FIG. 8 shows a steam engine which can be operated with wet steam. Steam is generated in a heat exchanger or boiler 251. The steam may be dry, moderately wet (for example 70%-80% steam quality) or very wet (saturated water to 70% steam quality). If the steam quality is at the required value, the two-phase flow 249 may be introduced directly to the rotary separator turbine stage 253. If a lower steam quality is required than the steam quality provided by the heat exchanger, water may be injected at 252 to lower the steam quality. The steam separated and leaving the rotary separator turbine stage passes through the gas phase turbine stages 254. The power generated by the separated liquid and gas is transmitted from the single shaft 255. Steam leaving the seals at 258 and steam leaving the turbine at 257 is condensed in a condenser 259. The condensate is pressurized by a pump 260. The liquid leaving the rotary separator stage at 253 can be pressurized by an internal diffuser. If so, it is routed by valve 291 upstream at 263 of the feed pump 262 and mixes with the condensate. The resulting flow at 264 is routed to the heat exchanger 251. If required, a part of the return flow 264 can be routed at 268 by valve 269 to be mixed with the flow from the heat exchanger.
The following advantages pertain to a wet steam engine compared to a dry, saturated steam engine:
1) The wet steam heat exchanger is much smaller than a dry steam heat exchanger. No separator to obtain dry steam is required. The heat transfer coefficients on the steam side are much higher because of the relatively wet steam flow.
2) The steam wetness in the steam stages of the wet steam turbine is lower than for a dry, saturated steam turbine having the same inlet pressure as the rotary separator turbine stage. This is because the rotary separator stage removes the water phase, producing dry, saturated steam for the steam turbine stages at a lower pressure than for the dry, saturated steam turbine. The turbine blade efficiency is therefore higher and the erosion potential is much less. This is a completely unexpected result of using the rotary separator turbine in conjunction with conventional steam turbine blading. It would not be obvious that a wet steam turbine would have less erosion potential and a higher blade efficiency than a turbine to which dry steam was admitted.
3) Because of the increased blade efficiency and the feedwater heating from the separated water, the wet steam engine efficiency is higher than a simple, dry, saturated steam engine at the same maximum temperature.
Another application of the rotary separator turbine is to improve the efficiency of geothermal power plants. FIG. 9 illustrates this application. In a conventional flash steam geothermal plant, two-phase flow from a geothermal well 301 at a relatively high pressure p1 is piped to a flash tank 302. The two-phase flow flashes to a lower pressure p2. This isenthalpic lowering of pressure produces additional steam, but no power. The steam is separated and flows at 303a to a steam turbine 303, which drives a generator 304, producing electrical power in the amount of P1. The steam leaving the steam turbine at 308 is condensed in a condenser 309, and the condensate is pressurized by a pump 310. The separated brine 305 may be pressurized and reinjected into the ground or it may be piped to a lower pressure flash tank 306 where the pressure is lowered, producing additional steam at a pressure of p3. The lower pressure steam at 307 can be admitted to a low pressure port of the steam turbine to produce additional power (or it can be used for other power-producing purposes, such as driving a turbocompressor).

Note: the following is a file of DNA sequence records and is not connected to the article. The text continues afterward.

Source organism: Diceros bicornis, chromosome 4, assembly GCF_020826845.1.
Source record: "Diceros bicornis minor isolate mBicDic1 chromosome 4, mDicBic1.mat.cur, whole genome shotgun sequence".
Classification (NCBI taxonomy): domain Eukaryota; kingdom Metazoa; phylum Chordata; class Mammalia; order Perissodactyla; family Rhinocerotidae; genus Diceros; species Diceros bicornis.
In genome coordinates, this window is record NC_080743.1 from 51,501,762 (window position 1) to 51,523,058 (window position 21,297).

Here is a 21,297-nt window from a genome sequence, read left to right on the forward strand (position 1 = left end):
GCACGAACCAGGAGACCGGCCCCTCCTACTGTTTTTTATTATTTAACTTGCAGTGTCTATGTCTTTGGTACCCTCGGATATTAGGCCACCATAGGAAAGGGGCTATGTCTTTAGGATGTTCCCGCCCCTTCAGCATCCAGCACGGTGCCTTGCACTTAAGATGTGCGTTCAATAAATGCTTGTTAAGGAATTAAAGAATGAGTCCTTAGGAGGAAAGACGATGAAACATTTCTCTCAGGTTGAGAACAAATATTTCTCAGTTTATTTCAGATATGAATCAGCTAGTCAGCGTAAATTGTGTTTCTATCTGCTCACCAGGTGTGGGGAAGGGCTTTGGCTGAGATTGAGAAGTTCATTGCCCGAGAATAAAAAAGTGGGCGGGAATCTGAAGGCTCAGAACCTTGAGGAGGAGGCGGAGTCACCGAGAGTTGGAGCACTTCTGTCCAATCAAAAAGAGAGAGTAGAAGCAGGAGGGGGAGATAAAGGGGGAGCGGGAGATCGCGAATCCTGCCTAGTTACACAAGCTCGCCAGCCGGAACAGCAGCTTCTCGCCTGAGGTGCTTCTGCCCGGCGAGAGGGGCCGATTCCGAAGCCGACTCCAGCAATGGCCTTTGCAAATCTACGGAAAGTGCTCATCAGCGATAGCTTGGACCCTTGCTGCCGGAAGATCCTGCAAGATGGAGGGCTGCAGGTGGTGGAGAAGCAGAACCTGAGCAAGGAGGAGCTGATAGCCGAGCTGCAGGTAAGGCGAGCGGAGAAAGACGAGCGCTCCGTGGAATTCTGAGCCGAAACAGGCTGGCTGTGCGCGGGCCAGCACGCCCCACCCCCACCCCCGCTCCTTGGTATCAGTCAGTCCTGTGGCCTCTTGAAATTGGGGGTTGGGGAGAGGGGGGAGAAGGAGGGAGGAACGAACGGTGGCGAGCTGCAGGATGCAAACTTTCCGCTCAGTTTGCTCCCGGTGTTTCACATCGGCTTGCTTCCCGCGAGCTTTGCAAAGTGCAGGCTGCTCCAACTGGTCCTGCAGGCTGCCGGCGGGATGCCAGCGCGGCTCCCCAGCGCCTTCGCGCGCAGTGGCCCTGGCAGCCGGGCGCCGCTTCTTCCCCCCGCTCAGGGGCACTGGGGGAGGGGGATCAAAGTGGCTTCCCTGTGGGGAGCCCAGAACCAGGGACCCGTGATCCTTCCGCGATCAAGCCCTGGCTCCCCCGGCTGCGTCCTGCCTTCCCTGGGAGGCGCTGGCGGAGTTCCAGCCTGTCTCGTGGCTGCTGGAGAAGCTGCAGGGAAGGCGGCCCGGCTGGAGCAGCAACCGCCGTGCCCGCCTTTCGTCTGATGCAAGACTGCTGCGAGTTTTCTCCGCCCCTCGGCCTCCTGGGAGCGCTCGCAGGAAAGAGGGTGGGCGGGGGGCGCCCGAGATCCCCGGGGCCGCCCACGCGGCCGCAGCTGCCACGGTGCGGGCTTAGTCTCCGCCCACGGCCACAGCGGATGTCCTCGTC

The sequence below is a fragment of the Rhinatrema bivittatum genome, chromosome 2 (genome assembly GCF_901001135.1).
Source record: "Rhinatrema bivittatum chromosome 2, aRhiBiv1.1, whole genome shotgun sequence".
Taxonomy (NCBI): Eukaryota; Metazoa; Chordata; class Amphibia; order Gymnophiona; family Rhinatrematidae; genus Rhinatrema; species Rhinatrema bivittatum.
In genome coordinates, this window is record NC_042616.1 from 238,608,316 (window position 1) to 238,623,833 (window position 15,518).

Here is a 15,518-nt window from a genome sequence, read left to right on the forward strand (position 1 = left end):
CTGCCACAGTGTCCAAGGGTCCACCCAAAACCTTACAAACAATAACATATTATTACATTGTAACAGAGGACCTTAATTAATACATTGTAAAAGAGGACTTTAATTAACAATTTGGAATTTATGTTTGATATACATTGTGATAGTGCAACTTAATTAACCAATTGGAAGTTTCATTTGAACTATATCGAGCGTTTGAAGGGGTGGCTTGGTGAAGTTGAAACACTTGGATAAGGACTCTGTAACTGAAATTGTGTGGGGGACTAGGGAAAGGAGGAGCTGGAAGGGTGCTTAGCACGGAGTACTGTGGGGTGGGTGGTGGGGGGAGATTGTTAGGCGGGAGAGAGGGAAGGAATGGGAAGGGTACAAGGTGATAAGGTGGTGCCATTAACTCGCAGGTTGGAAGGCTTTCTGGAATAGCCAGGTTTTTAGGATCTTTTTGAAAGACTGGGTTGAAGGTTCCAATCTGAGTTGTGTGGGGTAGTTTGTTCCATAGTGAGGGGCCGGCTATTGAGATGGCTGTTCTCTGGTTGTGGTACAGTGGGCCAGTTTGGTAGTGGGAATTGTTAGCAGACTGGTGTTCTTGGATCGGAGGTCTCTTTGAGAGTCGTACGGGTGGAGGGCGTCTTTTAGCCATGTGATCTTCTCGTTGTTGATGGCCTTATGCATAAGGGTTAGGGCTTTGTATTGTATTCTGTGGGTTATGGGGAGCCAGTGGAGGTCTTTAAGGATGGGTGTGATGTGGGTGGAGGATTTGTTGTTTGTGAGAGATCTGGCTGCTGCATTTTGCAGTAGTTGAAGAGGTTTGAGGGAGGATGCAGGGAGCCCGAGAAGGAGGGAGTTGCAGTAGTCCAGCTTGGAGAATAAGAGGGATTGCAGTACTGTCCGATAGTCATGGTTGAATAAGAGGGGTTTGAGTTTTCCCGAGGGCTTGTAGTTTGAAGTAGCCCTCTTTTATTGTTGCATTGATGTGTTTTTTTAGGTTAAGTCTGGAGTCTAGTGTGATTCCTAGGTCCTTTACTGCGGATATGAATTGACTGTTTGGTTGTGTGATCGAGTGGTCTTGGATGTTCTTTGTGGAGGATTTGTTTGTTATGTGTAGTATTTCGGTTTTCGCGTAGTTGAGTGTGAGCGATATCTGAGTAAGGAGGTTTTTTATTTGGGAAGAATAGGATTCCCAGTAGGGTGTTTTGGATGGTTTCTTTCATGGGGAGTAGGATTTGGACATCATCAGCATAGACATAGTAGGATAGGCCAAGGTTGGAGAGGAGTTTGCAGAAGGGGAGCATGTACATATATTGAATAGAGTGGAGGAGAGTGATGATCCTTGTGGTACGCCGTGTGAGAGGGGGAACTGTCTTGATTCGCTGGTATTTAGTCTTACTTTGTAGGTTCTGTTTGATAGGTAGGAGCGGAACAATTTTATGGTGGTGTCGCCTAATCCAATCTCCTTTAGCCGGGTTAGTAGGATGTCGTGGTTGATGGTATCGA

A rotary separator turbine 314 can be installed in a flow circuit parallel to the two-phase flow line and high pressure flash tank 302. Two-phase flow is routed at 312 by valve 313 through this circuit to the high pressure rotary separator turbine 314 (RST). The pressure is reduced in the RST 314 from p1 to p2, producing additional steam and power P2. The separated steam at p2 is piped at 315 to the flash tank 302, producing identical steam conditions as the conventional flash system. The amount of steam is reduced slightly by the energy equivalent of the power generated P2 by the RST. Isolation valves 313 and 316 are provided so that the flash steam system and steam turbine can continue to operate even when the RST is shutdown. The separated brine 318 from the RST may either be reinjected into the ground or it may be piped to a low pressure RST 319. The brine can be flashed to p3 in the low pressure RST, producing additional power P3. The separated low pressure steam is piped at 330 to the low pressure flash tank 306 at the same conditions as the conventional flash system. The separated brine can be repressurized by the low pressure RST 319 so that it can be reinjected at 325 without a pump 324, which reduces the plant auxiliary power requirements.
Table 1 shows the power added by the RST to a typical high pressure geothermal well. A total gain of 16% is obtained after taking into account the small decrease in steam flow and steam turbine power.
TABLE 1______________________________________p1 = 939 psiap2 = 202 psiam = 131 lblsh1 = 1198.5 Btu/lbP1 +P2 = 15,014 kWPflash = 12,951 kW______________________________________
p1 =wellhead pressure
p2 =steam pressure
m=total flow rate
h1 =wellhead enthalpy
P1 +P2 =total power of two phase turbine and steam turbine
Pflash =steam turbine power from flash alone.